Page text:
In the second version, after the two gods fight and Teshub loses, Illuyanka takes Teshub’s eyes and heart. To avenge himself upon the dragon, the Sky God Teshub marries the goddess Hebat, daughter of a mortal, named Arm. They have a son, Sarruma, who grows up and marries the daughter of the dragon Illuyanka.
The Sky God Teshub tells his son to ask for the return of Teshub’s eyes and heart as a wedding gift, and he does so. His eyes and heart restored, Teshub goes to face the dragon Illuyanka once more. At the point of vanquishing the dragon, Sarruma finds out about the battle and realizes that he had been used for this purpose. He demands that his father take his life along with Illuyanka’s, and so Teshub kills them both with thundery rain and lightning.
The Hittite texts were introduced in 1930 by W. Porzig, who first made the comparison of Teshub’s battle with Illuyankas with the sky-god Zeus’ battle with serpent-like Typhon, told in Pseudo-Apollodorus, Bibliotheke (I.6.3); the Hittite-Greek parallels found few adherents at the time, the Hittite myth of the castration of the god of heaven by Kumarbi, with its clearer parallels to Greek myth, not having yet been deciphered and edited.
In Greek mythology, Persephone, also called Kore (“the maiden”), is the daughter of Zeus and the harvest goddess Demeter, and is the queen of the underworld. Homer describes her as the formidable, venerable majestic queen of the underworld, who carries into effect the curses of men upon the souls of the dead.
Persephone was abducted by Hades, the god-king of the underworld. The myth of her abduction represents her function as the personification of vegetation, which shoots forth in spring and withdraws into the earth after harvest; hence, she is also associated with spring as well as the fertility of vegetation. Similar myths appear in the Orient, in the cults of male gods like Attis, Adonis and Osiris, and in Minoan Crete.
Persephone as a vegetation goddess and her mother Demeter were the central figures of the Eleusinian mysteries that predated the Olympian pantheon and promised to the initiated a more enjoyable prospect after death. Persephone is further said to have become by Zeus the mother of Dionysus, Iacchus, or Zagreus, usually in orphic tradition.
Persephone was commonly worshipped along with Demeter and with the same mysteries. To her alone were dedicated the mysteries celebrated at Athens in the month of Anthesterion. In Classical Greek art, Persephone is invariably portrayed robed, often carrying a sheaf of grain. She may appear as a mystical divinity with a sceptre and a little box, but she was mostly represented in the act of being carried off by Hades.
In the mystical theories of the Orphics and the Platonists, Kore is described as the all-pervading goddess of nature who both produces and destroys everything and she is therefore mentioned along or identified with other mystic divinities such as Isis, Rhea, Ge, Hestia, Pandora, Artemis, and Hecate. The Orphic Persephone is further said to have become by Zeus the mother of Dionysos, Iacchus, Zagreus, and the little-attested Melinoe.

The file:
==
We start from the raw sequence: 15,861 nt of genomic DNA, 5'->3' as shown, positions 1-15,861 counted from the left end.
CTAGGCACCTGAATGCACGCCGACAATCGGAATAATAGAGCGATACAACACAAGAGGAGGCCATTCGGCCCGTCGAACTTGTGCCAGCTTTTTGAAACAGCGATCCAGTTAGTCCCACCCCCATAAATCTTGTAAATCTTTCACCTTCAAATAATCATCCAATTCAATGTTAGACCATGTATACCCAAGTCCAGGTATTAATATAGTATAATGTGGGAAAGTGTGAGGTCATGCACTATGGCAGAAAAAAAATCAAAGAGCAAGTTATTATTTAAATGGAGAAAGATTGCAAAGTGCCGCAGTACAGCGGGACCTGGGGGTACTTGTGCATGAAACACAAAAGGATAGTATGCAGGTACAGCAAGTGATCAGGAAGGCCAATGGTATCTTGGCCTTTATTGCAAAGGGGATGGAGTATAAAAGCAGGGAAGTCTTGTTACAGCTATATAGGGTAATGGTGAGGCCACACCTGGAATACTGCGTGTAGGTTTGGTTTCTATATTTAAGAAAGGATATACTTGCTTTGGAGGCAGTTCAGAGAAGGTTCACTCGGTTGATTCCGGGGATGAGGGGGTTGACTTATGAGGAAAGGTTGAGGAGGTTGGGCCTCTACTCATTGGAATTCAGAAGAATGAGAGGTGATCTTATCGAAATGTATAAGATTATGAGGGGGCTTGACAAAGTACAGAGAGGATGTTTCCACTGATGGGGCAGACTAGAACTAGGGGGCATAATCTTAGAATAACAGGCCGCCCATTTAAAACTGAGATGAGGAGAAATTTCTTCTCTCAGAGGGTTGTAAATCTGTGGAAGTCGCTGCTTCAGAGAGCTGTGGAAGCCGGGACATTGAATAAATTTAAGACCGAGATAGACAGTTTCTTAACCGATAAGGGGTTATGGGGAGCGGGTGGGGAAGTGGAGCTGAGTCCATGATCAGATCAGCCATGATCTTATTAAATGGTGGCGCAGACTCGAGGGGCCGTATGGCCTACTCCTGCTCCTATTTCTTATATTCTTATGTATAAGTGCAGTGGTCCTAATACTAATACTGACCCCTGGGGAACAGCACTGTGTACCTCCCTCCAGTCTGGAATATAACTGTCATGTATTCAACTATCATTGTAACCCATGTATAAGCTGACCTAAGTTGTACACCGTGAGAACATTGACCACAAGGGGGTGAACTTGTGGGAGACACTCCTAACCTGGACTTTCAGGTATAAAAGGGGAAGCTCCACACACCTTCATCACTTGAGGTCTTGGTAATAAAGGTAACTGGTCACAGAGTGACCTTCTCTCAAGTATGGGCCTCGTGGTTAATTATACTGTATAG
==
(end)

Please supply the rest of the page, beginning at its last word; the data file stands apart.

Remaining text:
The origins of her cult are uncertain, but it was based on very old agrarian cults of agricultural communities. In a Linear B (Mycenean Greek) inscription on a tablet found at Pylos dated 1400–1200 BC, John Chadwick reconstructs the name of a goddess *Preswa who could be identified with Persa, daughter of Oceanus and finds speculative the further identification with the first element of Persephone.
The existence of so many different forms shows how difficult it was for the Greeks to pronounce the word in their own language and suggests that the name has probably a pre-Greek origin.
Another mythical personage of the name of Persephione is called a daughter of Minyas and the mother of Chloris, a nymph of spring, flower and new growth. The Minyans were a group considered autochthonous, but some scholars assert that they were the first wave of Proto-Greek speakers in the 2nd millennium BC.
In Roman mythology, she is called Proserpina, an ancient Roman goddess whose cult, myths and mysteries were based on those of Greek Persephone and her mother Demeter, the Greek goddess of grain and agriculture, and her mother, Ceres, a goddess of agriculture, grain crops, fertility and motherly relationships.
The Romans first heard of her from the Aeolian and Dorian cities of Magna Graecia, who used the dialectal variant Proserpinē. Hence, in Roman mythology she was called Proserpina, a name erroneously derived by the Romans from proserpere, “to shoot forth” and as such became an emblematic figure of the Renaissance.
The myth of the abduction of the vegetation goddess is Pre-Greek as evident in the Syro-Mesopotamian mythology of the abduction of the goddess of fertility and harvest, Ishtar (also Ashtar, Astarte and Inanna). The place of the abduction is different in each local cult.
The Homeric Hymn to Demeter mentions the “plain of Nysa”. The locations of this probably mythical place may simply be conventions to show that a magically distant chthonic land of myth was intended in the remote past. Demeter found and met her daughter in Eleusis, and this is the mythical disguise of what happened in the mysteries.
In the Near eastern myth of the primitive agricultural societies, every year the fertility goddess bore the “god of the new year”, who then became her lover, and died immediately in order to be reborn and face the same destiny.